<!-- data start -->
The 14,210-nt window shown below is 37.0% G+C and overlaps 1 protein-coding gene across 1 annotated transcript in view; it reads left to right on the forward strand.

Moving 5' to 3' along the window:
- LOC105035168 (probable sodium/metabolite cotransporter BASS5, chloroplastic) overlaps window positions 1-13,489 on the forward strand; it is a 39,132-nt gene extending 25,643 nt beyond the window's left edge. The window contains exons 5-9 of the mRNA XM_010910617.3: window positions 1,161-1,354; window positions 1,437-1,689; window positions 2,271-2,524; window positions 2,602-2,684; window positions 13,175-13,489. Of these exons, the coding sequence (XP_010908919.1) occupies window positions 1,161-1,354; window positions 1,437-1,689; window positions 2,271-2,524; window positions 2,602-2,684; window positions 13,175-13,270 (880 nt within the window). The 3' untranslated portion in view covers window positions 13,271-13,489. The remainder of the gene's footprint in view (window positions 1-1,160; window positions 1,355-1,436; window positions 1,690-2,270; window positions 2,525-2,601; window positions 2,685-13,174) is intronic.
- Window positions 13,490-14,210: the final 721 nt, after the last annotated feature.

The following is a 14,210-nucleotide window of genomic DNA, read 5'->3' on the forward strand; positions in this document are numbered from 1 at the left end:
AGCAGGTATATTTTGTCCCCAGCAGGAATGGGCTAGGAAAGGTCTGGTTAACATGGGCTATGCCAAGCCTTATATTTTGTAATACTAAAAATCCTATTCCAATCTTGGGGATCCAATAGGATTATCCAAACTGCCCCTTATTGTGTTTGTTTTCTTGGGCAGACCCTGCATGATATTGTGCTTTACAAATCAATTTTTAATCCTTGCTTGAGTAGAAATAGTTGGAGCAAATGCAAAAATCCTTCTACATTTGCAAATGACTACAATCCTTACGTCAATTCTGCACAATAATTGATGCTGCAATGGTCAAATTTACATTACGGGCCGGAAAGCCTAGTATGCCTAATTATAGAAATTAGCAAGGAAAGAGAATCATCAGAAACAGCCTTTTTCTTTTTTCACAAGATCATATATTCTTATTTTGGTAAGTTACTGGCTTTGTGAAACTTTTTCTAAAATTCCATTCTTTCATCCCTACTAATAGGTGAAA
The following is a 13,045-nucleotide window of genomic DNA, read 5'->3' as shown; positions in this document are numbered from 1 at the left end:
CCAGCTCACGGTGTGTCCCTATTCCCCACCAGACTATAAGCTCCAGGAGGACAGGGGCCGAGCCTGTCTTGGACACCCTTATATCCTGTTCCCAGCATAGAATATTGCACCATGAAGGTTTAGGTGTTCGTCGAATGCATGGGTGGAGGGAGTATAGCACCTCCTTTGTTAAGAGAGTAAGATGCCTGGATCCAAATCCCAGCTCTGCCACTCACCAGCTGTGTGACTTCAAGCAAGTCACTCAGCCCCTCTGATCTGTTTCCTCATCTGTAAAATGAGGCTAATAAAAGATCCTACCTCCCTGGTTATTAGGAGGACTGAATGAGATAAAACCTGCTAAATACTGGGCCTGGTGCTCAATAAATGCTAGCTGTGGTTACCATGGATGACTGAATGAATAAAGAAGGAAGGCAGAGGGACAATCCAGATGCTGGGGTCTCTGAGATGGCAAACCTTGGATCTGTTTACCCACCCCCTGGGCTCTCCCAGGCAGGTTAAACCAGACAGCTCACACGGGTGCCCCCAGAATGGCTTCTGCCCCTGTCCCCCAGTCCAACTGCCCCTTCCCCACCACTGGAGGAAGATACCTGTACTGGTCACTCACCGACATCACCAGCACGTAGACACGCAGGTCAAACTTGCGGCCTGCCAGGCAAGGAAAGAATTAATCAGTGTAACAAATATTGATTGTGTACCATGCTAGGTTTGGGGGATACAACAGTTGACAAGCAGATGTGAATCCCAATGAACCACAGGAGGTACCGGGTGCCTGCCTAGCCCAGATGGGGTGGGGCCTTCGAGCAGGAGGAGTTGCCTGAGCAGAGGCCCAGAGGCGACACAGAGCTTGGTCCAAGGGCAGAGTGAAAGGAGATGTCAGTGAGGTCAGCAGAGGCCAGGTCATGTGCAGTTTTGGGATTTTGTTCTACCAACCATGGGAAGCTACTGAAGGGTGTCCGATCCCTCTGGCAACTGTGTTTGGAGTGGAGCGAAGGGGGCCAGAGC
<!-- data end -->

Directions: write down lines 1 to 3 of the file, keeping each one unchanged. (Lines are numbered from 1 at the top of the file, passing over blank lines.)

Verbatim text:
The 14,210-nt window shown below is 37.0% G+C and overlaps 1 protein-coding gene across 1 annotated transcript in view; it reads left to right on the forward strand.

Moving 5' to 3' along the window:
- LOC105035168 (probable sodium/metabolite cotransporter BASS5, chloroplastic) overlaps window positions 1-13,489 on the forward strand; it is a 39,132-nt gene extending 25,643 nt beyond the window's left edge. The window contains exons 5-9 of the mRNA XM_010910617.3: window positions 1,161-1,354; window positions 1,437-1,689; window positions 2,271-2,524; window positions 2,602-2,684; window positions 13,175-13,489. Of these exons, the coding sequence (XP_010908919.1) occupies window positions 1,161-1,354; window positions 1,437-1,689; window positions 2,271-2,524; window positions 2,602-2,684; window positions 13,175-13,270 (880 nt within the window). The 3' untranslated portion in view covers window positions 13,271-13,489. The remainder of the gene's footprint in view (window positions 1-1,160; window positions 1,355-1,436; window positions 1,690-2,270; window positions 2,525-2,601; window positions 2,685-13,174) is intronic.